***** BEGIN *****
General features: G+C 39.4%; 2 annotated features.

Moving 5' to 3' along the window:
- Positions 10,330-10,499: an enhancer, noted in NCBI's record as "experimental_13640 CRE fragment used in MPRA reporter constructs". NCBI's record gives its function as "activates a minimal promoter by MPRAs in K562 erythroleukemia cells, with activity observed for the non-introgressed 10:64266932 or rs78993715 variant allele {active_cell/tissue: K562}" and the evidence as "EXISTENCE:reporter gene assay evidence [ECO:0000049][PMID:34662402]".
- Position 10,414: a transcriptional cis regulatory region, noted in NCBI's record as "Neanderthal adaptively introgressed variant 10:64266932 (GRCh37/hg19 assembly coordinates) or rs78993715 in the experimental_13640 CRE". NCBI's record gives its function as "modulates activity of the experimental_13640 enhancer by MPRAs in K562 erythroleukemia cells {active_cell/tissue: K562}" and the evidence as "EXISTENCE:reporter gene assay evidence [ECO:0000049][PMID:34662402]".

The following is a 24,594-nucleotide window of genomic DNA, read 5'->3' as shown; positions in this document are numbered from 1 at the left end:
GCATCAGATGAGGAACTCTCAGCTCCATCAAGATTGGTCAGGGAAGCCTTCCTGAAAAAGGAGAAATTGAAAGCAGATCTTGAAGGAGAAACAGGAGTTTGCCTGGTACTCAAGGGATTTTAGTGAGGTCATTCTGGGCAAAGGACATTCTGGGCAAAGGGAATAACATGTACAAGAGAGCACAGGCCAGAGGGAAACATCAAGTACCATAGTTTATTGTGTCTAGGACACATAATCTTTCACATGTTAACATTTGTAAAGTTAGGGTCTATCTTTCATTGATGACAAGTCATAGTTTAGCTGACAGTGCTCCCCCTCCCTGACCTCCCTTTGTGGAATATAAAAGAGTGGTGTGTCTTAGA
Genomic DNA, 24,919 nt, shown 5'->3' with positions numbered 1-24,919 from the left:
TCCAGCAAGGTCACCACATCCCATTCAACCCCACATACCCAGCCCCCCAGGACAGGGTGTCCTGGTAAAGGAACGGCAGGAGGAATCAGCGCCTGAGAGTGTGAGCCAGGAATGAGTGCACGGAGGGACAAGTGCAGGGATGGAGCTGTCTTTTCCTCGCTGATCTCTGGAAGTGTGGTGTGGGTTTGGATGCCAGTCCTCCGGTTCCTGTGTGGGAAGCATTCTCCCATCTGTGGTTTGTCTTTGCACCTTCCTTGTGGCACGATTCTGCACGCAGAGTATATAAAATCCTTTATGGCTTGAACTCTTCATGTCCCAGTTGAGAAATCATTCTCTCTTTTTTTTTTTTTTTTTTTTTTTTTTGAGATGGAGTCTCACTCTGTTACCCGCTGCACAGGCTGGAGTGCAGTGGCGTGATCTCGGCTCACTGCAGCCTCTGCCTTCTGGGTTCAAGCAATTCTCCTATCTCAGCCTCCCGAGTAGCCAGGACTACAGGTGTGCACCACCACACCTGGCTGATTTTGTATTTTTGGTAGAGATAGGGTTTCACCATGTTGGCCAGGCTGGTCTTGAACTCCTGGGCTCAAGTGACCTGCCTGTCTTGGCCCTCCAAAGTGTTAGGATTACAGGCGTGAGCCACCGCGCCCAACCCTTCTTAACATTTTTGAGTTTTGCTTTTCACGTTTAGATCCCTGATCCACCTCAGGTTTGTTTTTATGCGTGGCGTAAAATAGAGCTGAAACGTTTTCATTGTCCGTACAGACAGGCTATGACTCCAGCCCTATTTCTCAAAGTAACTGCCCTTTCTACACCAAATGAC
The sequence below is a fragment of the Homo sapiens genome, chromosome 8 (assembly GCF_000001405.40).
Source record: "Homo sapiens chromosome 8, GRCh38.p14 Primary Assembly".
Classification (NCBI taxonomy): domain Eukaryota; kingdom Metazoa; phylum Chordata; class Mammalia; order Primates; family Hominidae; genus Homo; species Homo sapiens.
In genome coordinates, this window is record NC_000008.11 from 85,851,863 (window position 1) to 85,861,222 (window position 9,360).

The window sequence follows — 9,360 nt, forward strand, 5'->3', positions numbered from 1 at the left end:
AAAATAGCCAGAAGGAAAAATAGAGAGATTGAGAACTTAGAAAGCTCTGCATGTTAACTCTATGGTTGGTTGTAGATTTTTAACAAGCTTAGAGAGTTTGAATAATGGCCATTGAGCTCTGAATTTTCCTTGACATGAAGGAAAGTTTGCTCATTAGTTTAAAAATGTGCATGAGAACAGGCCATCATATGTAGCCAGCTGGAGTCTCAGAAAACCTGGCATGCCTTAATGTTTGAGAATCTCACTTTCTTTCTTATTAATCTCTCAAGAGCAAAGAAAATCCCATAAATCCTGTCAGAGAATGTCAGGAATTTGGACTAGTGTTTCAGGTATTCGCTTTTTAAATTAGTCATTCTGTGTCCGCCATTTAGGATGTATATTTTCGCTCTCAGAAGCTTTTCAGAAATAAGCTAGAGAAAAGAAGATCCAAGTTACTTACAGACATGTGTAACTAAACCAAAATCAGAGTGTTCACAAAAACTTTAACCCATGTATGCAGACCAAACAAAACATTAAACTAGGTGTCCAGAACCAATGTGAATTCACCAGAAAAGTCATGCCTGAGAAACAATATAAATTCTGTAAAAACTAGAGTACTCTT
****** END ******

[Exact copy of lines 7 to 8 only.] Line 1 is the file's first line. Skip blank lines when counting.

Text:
Genomic DNA, 24,919 nt, shown 5'->3' with positions numbered 1-24,919 from the left:
TCCAGCAAGGTCACCACATCCCATTCAACCCCACATACCCAGCCCCCCAGGACAGGGTGTCCTGGTAAAGGAACGGCAGGAGGAATCAGCGCCTGAGAGTGTGAGCCAGGAATGAGTGCACGGAGGGACAAGTGCAGGGATGGAGCTGTCTTTTCCTCGCTGATCTCTGGAAGTGTGGTGTGGGTTTGGATGCCAGTCCTCCGGTTCCTGTGTGGGAAGCATTCTCCCATCTGTGGTTTGTCTTTGCACCTTCCTTGTGGCACGATTCTGCACGCAGAGTATATAAAATCCTTTATGGCTTGAACTCTTCATGTCCCAGTTGAGAAATCATTCTCTCTTTTTTTTTTTTTTTTTTTTTTTTTTGAGATGGAGTCTCACTCTGTTACCCGCTGCACAGGCTGGAGTGCAGTGGCGTGATCTCGGCTCACTGCAGCCTCTGCCTTCTGGGTTCAAGCAATTCTCCTATCTCAGCCTCCCGAGTAGCCAGGACTACAGGTGTGCACCACCACACCTGGCTGATTTTGTATTTTTGGTAGAGATAGGGTTTCACCATGTTGGCCAGGCTGGTCTTGAACTCCTGGGCTCAAGTGACCTGCCTGTCTTGGCCCTCCAAAGTGTTAGGATTACAGGCGTGAGCCACCGCGCCCAACCCTTCTTAACATTTTTGAGTTTTGCTTTTCACGTTTAGATCCCTGATCCACCTCAGGTTTGTTTTTATGCGTGGCGTAAAATAGAGCTGAAACGTTTTCATTGTCCGTACAGACAGGCTATGACTCCAGCCCTATTTCTCAAAGTAACTGCCCTTTCTACACCAAATGAC